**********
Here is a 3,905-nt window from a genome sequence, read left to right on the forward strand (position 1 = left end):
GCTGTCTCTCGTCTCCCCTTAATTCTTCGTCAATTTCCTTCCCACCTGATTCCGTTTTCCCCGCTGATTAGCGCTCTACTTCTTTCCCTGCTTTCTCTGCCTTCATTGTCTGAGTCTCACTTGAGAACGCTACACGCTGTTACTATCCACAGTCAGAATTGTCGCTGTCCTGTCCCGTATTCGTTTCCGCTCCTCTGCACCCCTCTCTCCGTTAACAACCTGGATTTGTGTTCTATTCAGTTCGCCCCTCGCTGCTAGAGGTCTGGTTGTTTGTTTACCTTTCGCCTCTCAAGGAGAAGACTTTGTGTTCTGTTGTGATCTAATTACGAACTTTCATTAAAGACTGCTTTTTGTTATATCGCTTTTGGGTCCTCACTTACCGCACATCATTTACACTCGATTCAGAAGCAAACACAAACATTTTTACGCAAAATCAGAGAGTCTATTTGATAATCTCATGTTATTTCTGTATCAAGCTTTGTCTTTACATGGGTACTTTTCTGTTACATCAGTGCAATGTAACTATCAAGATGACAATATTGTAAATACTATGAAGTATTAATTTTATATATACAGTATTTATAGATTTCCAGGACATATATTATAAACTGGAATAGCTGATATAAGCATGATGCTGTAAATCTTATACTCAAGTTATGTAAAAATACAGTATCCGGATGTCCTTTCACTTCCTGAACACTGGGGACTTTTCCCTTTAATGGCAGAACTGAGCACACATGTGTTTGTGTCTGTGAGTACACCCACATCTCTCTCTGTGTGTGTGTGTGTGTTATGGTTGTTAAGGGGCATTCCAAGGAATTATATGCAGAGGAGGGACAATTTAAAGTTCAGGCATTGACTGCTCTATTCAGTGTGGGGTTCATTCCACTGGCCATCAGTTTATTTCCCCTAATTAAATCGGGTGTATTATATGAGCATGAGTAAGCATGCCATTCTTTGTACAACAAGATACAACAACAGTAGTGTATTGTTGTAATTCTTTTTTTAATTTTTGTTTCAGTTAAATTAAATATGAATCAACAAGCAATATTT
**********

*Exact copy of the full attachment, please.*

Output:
Here is a 3,905-nt window from a genome sequence, read left to right on the forward strand (position 1 = left end):
GCTGTCTCTCGTCTCCCCTTAATTCTTCGTCAATTTCCTTCCCACCTGATTCCGTTTTCCCCGCTGATTAGCGCTCTACTTCTTTCCCTGCTTTCTCTGCCTTCATTGTCTGAGTCTCACTTGAGAACGCTACACGCTGTTACTATCCACAGTCAGAATTGTCGCTGTCCTGTCCCGTATTCGTTTCCGCTCCTCTGCACCCCTCTCTCCGTTAACAACCTGGATTTGTGTTCTATTCAGTTCGCCCCTCGCTGCTAGAGGTCTGGTTGTTTGTTTACCTTTCGCCTCTCAAGGAGAAGACTTTGTGTTCTGTTGTGATCTAATTACGAACTTTCATTAAAGACTGCTTTTTGTTATATCGCTTTTGGGTCCTCACTTACCGCACATCATTTACACTCGATTCAGAAGCAAACACAAACATTTTTACGCAAAATCAGAGAGTCTATTTGATAATCTCATGTTATTTCTGTATCAAGCTTTGTCTTTACATGGGTACTTTTCTGTTACATCAGTGCAATGTAACTATCAAGATGACAATATTGTAAATACTATGAAGTATTAATTTTATATATACAGTATTTATAGATTTCCAGGACATATATTATAAACTGGAATAGCTGATATAAGCATGATGCTGTAAATCTTATACTCAAGTTATGTAAAAATACAGTATCCGGATGTCCTTTCACTTCCTGAACACTGGGGACTTTTCCCTTTAATGGCAGAACTGAGCACACATGTGTTTGTGTCTGTGAGTACACCCACATCTCTCTCTGTGTGTGTGTGTGTGTTATGGTTGTTAAGGGGCATTCCAAGGAATTATATGCAGAGGAGGGACAATTTAAAGTTCAGGCATTGACTGCTCTATTCAGTGTGGGGTTCATTCCACTGGCCATCAGTTTATTTCCCCTAATTAAATCGGGTGTATTATATGAGCATGAGTAAGCATGCCATTCTTTGTACAACAAGATACAACAACAGTAGTGTATTGTTGTAATTCTTTTTTTAATTTTTGTTTCAGTTAAATTAAATATGAATCAACAAGCAATATTT